Tired of cookbooks filled with food porn of yolks running over brick-oven pizzas and avocado toasts topped with togarashi—but still want images of food alongside recipes? A new crop of illustrated cookbooks fills that visual void.
Picture Cook: See. Make. Eat. with recipes and art by Katie Shelly is sparse in direction but dense in cuteness. The simple line drawings direct readers on how to upgrade toast (butter, sugar and cinnamon) and how to compose chana masala. The more complicated the dish, like the one for Indian chickpeas, the harder it is to get away with zig-zag lines substituting for written instructions. Experienced and improvisational cooks will best be able to navigate, though anyone looking for ideas can be inspired from the eight combinations (example: red onion, peanuts, cilantro, grapefruit and grilled fish) and 30-plus ingredients to fill a taco. (2013)
After convincing her husband to move from Seattle to New York City, Sara Zin’s life started to deteriorate. While still driving the U-Haul, her husband took what was supposed to be a part-time job in L.A. She was left alone in a new city. She painted, a passion of hers, but neglected eating and soon became exhausted, lost … and hungry. She called herself a starving artist. By reuniting with her husband and traveling overseas, she sought new meaning in her life through food. The Starving Artist Cookbook combines her soft-focus paintings and simple, recognizable recipes: creamed spinach, pasta fagioli and Swedish meatballs. (2016)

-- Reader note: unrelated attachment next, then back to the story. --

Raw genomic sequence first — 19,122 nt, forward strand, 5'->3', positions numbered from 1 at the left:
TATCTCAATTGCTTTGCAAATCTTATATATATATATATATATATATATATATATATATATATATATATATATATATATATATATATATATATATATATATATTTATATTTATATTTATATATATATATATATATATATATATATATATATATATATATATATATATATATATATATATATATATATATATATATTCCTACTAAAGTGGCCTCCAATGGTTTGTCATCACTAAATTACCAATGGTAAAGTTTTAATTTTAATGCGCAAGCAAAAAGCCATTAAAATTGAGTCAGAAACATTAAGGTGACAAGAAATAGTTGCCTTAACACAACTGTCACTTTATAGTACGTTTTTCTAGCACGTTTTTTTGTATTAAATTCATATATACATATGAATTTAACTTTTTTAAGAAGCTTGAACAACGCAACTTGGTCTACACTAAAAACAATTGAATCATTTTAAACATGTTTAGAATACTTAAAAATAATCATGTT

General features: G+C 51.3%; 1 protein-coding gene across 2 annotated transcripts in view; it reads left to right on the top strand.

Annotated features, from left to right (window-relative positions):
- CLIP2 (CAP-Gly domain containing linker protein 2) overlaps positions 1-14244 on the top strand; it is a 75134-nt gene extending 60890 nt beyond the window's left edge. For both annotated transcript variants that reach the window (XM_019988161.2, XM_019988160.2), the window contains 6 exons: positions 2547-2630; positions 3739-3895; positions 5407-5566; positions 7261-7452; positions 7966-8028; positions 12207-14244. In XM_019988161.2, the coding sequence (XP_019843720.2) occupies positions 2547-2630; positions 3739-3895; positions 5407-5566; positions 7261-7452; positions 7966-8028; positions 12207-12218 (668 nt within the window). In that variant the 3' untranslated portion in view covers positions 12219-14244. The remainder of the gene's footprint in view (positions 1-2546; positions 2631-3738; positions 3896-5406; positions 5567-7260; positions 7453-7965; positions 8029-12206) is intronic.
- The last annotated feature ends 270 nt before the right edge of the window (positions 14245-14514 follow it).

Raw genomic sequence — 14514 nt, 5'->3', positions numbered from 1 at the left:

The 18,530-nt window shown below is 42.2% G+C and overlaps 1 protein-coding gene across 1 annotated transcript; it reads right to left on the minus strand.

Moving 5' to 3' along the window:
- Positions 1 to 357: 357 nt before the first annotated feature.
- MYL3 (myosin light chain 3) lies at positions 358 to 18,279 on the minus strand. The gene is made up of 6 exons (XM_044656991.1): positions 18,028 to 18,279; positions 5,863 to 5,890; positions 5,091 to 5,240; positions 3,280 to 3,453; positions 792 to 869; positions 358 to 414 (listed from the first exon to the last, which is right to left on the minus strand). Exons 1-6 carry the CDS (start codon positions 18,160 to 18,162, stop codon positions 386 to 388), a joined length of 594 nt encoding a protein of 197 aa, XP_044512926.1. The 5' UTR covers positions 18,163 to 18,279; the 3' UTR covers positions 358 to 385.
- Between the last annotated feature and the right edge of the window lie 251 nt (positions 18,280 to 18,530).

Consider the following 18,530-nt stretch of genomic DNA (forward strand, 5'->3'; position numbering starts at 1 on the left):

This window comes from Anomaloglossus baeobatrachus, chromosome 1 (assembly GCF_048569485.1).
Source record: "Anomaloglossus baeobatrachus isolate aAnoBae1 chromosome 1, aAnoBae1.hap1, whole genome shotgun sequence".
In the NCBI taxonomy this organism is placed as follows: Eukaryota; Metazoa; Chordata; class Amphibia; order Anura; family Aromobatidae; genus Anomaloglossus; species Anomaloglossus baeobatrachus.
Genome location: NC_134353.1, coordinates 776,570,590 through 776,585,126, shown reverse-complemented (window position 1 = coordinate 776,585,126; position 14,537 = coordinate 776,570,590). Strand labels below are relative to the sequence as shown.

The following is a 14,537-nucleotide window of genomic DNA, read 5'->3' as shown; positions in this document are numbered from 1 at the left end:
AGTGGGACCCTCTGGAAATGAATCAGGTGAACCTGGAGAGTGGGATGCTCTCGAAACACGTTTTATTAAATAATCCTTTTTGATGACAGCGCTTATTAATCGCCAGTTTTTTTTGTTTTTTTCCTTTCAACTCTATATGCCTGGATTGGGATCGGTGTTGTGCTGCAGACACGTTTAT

A follow-up to the 1961 cookbook of the same name, The Artists’ & Writers’ Cookbook turns headnotes into the main event as Joyce Carol Oates writes a haunting tribute in “Recipe in Defiance of Grief” accompanying scarce instructions on assembling scrambled eggs, onions and smoked salmon. Whimsical illustrations bring the stories to life, capturing the narrative with ingredient spotlights or candlesticks or a unicorn. Most of the famed authors and artists (Alice Hoffman, Roz Chast) offer tales from childhood, a time when food meant memories, feelings and family, not will-this-look-good-on-Instagram. (2016)